The Hungarian forint, symbol Ft, code HUF, is the official currency of Hungary, a nation of nearly 10 million people. The forint is subdivided into 100 filler, though these subdivision coins are no longer in circulation as of 1996. The word forint comes from the city of Florence, Italy, where these original gold coins were minted. The forint is managed by the central bank of Hungary, the Hungarian National Bank in Budapest.
The forint was first introduced in the Austro-Hungarian empire from 1868 to 1892. From 1927 to 1946, Hungarians used the pengö, which suffered some of the worst rates of inflation in history. In 1946, the forint replaced the pengö. The subdivision fillérs have been removed from circulation since 1996, while 1 and 2 forint coins were withdrawn in 2008. As of December 2012, 216.54 Hungarian forint was equal to 1 US dollar.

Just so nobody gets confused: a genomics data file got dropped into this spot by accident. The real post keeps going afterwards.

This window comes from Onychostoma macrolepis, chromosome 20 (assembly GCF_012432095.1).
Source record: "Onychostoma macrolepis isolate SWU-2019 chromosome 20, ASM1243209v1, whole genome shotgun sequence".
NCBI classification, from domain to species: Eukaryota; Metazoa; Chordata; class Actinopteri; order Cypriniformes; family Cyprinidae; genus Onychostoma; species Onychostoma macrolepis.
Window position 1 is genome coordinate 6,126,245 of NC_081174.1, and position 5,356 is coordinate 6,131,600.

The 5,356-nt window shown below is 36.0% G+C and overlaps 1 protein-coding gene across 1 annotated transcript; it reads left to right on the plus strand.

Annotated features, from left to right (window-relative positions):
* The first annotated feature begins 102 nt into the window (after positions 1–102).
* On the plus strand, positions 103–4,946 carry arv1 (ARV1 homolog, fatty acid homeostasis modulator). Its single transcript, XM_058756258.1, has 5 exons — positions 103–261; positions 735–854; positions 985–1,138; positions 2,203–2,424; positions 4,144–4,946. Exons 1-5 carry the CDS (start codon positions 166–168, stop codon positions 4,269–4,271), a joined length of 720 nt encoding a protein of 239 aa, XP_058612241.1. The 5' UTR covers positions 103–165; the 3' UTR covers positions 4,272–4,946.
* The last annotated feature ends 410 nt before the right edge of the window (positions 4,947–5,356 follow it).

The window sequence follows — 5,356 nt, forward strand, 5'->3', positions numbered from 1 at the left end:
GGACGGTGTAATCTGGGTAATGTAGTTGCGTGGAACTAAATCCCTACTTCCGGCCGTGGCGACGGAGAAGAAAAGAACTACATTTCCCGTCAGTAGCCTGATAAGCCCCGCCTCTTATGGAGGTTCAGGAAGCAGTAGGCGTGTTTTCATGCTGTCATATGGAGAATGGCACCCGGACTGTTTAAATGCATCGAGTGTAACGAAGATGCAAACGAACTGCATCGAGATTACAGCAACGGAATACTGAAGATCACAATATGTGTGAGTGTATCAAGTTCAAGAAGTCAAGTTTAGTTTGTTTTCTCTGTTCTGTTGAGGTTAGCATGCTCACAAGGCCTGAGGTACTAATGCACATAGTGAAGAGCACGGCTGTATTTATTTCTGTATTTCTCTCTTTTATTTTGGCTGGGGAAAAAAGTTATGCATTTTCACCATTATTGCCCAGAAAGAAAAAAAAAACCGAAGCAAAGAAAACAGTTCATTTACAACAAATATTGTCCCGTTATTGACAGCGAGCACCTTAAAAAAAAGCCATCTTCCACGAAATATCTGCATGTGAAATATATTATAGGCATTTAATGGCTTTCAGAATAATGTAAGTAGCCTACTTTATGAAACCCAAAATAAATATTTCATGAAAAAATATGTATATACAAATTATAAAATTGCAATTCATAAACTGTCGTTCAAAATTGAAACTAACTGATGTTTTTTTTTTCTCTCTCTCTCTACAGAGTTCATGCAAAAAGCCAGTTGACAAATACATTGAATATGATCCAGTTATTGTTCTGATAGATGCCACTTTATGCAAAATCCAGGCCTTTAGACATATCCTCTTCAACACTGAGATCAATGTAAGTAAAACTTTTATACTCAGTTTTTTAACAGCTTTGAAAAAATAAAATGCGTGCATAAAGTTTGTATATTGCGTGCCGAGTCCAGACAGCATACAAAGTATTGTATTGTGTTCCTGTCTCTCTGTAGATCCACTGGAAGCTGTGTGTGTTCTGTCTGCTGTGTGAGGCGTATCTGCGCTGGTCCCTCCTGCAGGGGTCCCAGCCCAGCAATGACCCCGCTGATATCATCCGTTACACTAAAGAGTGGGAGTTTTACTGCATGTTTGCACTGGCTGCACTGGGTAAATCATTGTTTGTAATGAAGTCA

The country of Hungary has been a European Union member since 2004, and will have to adopt the euro as its national currency at some point, according to the requirements of the EU.
Name: Hungarian forint
Decimal Unit: 1/1ooth fillér (no longer in use)
Coins: 5, 10, 20, 50, 100, 200 forint
Notes: 500, 1,000, 2,000, 5,000, 20,000, 20,000 forint
Central Bank: Hungarian National Bank
All the forint banknotes depict a famous Hungarian figure on the front side, and locations, scenes, etc., relevant to this figure on their reverse side. All notes are the same size, yet each denomination of banknote is a different color to allow for easy differentiation.